You might not think it would matter who our scientists are. As long as they are solving our world’s problems, that should be enough, right?
But girls and boys are different, just like kids from one part of the country can be different from kids from another part.
For example, an educator at Saint Louis Science Center challenged students to come up with a new source of fuel that was:
• able to heat a box oven to a temperature high enough to cook something.
The students were all inner-city kids, many of whom didn’t have a washer and dryer at home. Many of the girls were used to taking their family’s clothes to a laundromat to wash and dry them.
The girls thought about the large trash cans full of dryer lint at laundromats. They wondered if the lint could be used as a fuel source.
The kids in St. Louis made briquettes, or small, dense bricks, out of clothes dryer lint. They used the briquettes as fuel to heat their box oven – and it worked!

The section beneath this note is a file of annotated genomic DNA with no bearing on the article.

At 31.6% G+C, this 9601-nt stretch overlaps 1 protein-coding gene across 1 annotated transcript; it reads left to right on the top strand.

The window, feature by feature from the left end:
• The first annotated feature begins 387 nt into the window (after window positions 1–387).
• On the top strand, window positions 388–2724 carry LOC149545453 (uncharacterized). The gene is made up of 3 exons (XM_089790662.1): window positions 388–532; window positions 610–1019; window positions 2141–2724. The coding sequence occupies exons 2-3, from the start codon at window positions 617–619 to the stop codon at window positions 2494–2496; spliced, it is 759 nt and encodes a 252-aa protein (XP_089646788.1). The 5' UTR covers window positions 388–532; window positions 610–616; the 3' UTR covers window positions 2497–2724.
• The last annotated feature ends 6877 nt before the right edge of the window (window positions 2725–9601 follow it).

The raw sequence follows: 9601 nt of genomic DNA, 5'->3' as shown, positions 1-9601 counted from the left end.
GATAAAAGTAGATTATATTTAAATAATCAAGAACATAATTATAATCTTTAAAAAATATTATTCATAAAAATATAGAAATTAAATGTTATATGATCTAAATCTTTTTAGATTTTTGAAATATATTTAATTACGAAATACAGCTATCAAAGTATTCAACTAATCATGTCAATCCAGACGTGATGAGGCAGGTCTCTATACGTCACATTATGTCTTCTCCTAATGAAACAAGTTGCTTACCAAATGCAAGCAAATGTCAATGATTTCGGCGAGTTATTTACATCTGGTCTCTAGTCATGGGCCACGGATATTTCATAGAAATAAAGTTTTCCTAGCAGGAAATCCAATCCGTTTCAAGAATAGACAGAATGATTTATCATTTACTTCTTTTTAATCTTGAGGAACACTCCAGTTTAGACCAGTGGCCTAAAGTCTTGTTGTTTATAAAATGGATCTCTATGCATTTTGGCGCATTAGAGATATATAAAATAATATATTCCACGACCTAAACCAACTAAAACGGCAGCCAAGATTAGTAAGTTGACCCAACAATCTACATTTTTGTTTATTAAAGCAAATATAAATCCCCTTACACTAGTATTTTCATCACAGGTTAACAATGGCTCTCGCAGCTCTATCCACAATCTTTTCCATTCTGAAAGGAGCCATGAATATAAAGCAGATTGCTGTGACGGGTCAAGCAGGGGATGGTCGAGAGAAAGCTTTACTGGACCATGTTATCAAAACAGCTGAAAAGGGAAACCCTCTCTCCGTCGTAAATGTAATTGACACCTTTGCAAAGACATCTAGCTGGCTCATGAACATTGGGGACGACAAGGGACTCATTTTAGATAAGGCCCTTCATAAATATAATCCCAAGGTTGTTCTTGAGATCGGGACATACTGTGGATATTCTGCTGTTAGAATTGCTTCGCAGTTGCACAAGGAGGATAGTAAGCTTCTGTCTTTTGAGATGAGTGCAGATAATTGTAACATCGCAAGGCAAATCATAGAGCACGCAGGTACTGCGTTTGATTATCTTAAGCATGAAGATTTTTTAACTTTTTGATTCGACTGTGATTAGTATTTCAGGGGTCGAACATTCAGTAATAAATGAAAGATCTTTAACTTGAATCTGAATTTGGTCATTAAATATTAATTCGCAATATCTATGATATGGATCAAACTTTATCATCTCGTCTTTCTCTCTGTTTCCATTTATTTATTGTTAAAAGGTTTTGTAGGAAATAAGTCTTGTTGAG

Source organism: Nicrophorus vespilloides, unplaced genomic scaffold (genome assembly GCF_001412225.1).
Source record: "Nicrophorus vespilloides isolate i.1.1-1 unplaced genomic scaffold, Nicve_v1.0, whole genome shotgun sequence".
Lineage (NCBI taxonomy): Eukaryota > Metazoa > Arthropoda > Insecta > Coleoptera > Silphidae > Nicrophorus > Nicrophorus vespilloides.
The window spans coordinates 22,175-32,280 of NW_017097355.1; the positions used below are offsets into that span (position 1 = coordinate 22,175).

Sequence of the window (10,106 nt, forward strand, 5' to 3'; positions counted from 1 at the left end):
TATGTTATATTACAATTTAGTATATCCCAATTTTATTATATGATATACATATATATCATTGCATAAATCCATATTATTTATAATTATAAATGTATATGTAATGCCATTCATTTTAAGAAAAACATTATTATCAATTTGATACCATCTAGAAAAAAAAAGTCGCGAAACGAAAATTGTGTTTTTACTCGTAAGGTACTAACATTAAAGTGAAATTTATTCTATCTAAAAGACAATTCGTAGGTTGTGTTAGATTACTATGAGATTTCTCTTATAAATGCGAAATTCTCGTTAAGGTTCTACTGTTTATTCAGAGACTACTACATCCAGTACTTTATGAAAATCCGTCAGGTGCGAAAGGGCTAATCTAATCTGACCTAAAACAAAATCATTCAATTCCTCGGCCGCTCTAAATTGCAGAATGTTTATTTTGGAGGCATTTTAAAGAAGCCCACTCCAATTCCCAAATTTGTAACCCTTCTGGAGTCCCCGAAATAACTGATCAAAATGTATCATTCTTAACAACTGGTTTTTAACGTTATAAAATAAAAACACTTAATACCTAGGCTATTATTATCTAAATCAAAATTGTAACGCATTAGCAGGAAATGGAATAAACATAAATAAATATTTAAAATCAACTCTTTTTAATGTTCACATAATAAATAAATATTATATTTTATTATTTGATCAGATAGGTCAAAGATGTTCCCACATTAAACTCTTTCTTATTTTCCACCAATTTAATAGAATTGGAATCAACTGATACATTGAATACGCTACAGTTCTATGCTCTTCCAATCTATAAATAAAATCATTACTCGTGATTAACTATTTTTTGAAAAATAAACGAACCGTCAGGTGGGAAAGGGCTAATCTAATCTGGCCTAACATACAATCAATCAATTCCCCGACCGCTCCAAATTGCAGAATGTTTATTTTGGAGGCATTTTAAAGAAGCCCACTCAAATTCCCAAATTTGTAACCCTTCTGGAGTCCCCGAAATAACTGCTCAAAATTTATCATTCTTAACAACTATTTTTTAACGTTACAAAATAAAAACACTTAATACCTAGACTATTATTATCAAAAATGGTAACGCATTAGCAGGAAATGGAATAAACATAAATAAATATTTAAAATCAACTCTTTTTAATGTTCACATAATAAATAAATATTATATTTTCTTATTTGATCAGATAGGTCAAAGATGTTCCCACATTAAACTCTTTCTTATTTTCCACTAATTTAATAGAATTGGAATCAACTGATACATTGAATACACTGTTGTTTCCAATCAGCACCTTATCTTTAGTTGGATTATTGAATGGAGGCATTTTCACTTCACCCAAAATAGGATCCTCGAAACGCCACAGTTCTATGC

As experts pointed out, though, the idea of using dryer lint might not have occurred to the boys in the class, since they might not do as much laundry. And a student who lives in a home with a washer and dryer might not have thought about the huge amounts of lint that are available as a free, renewable source of fuel.
Meeting a mentor
A group called the Expanding Your Horizons Network is working to help girls keep their natural interest in science and engineering. The network organizes conferences where girls can meet adult female scientists, or mentors, and do hands-on science activities. (A mentor is someone who advises or counsels another person.)
By questioning and talking with mentors, young girls can imagine themselves in a scientific career. For example, girls may want to know if women scientists have time for friends and families.
The network also provides girls and their families with information about local resources, such as science centers and other science activities in the area.
Science can be found in the most unexpected places!